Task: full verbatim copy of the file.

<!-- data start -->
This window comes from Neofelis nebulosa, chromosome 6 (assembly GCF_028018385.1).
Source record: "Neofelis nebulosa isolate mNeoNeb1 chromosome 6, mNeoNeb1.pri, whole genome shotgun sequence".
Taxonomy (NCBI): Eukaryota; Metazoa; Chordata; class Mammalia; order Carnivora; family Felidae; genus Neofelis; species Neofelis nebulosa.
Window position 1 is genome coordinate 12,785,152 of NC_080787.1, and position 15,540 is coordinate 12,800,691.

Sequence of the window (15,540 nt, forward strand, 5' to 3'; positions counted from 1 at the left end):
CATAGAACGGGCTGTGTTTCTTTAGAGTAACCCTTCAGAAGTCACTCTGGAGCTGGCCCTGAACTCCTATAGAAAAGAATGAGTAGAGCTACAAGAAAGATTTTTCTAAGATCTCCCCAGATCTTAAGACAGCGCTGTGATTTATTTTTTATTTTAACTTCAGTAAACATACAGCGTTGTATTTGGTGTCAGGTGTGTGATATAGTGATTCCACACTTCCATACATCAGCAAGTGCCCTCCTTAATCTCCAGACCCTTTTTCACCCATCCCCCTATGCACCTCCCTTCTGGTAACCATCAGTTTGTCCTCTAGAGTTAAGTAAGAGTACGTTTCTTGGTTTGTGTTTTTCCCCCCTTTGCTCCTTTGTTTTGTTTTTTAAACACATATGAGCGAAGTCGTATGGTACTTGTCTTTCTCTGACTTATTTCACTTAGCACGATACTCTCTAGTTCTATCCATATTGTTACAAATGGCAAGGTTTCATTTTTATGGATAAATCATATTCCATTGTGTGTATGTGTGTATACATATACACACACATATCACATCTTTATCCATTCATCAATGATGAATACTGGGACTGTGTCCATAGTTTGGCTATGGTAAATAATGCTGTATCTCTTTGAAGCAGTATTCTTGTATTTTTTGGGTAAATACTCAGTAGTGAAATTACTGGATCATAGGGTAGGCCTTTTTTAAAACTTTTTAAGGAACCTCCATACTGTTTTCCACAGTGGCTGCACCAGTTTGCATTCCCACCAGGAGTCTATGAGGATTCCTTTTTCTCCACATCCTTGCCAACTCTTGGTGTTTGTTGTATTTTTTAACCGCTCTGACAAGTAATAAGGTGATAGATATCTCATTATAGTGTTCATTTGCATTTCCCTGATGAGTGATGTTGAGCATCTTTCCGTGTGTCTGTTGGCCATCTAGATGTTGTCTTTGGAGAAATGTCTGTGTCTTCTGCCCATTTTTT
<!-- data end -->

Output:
This window comes from Neofelis nebulosa, chromosome 6 (assembly GCF_028018385.1).
Source record: "Neofelis nebulosa isolate mNeoNeb1 chromosome 6, mNeoNeb1.pri, whole genome shotgun sequence".
Taxonomy (NCBI): Eukaryota; Metazoa; Chordata; class Mammalia; order Carnivora; family Felidae; genus Neofelis; species Neofelis nebulosa.
Window position 1 is genome coordinate 12,785,152 of NC_080787.1, and position 15,540 is coordinate 12,800,691.

Sequence of the window (15,540 nt, forward strand, 5' to 3'; positions counted from 1 at the left end):
CATAGAACGGGCTGTGTTTCTTTAGAGTAACCCTTCAGAAGTCACTCTGGAGCTGGCCCTGAACTCCTATAGAAAAGAATGAGTAGAGCTACAAGAAAGATTTTTCTAAGATCTCCCCAGATCTTAAGACAGCGCTGTGATTTATTTTTTATTTTAACTTCAGTAAACATACAGCGTTGTATTTGGTGTCAGGTGTGTGATATAGTGATTCCACACTTCCATACATCAGCAAGTGCCCTCCTTAATCTCCAGACCCTTTTTCACCCATCCCCCTATGCACCTCCCTTCTGGTAACCATCAGTTTGTCCTCTAGAGTTAAGTAAGAGTACGTTTCTTGGTTTGTGTTTTTCCCCCCTTTGCTCCTTTGTTTTGTTTTTTAAACACATATGAGCGAAGTCGTATGGTACTTGTCTTTCTCTGACTTATTTCACTTAGCACGATACTCTCTAGTTCTATCCATATTGTTACAAATGGCAAGGTTTCATTTTTATGGATAAATCATATTCCATTGTGTGTATGTGTGTATACATATACACACACATATCACATCTTTATCCATTCATCAATGATGAATACTGGGACTGTGTCCATAGTTTGGCTATGGTAAATAATGCTGTATCTCTTTGAAGCAGTATTCTTGTATTTTTTGGGTAAATACTCAGTAGTGAAATTACTGGATCATAGGGTAGGCCTTTTTTAAAACTTTTTAAGGAACCTCCATACTGTTTTCCACAGTGGCTGCACCAGTTTGCATTCCCACCAGGAGTCTATGAGGATTCCTTTTTCTCCACATCCTTGCCAACTCTTGGTGTTTGTTGTATTTTTTAACCGCTCTGACAAGTAATAAGGTGATAGATATCTCATTATAGTGTTCATTTGCATTTCCCTGATGAGTGATGTTGAGCATCTTTCCGTGTGTCTGTTGGCCATCTAGATGTTGTCTTTGGAGAAATGTCTGTGTCTTCTGCCCATTTTTT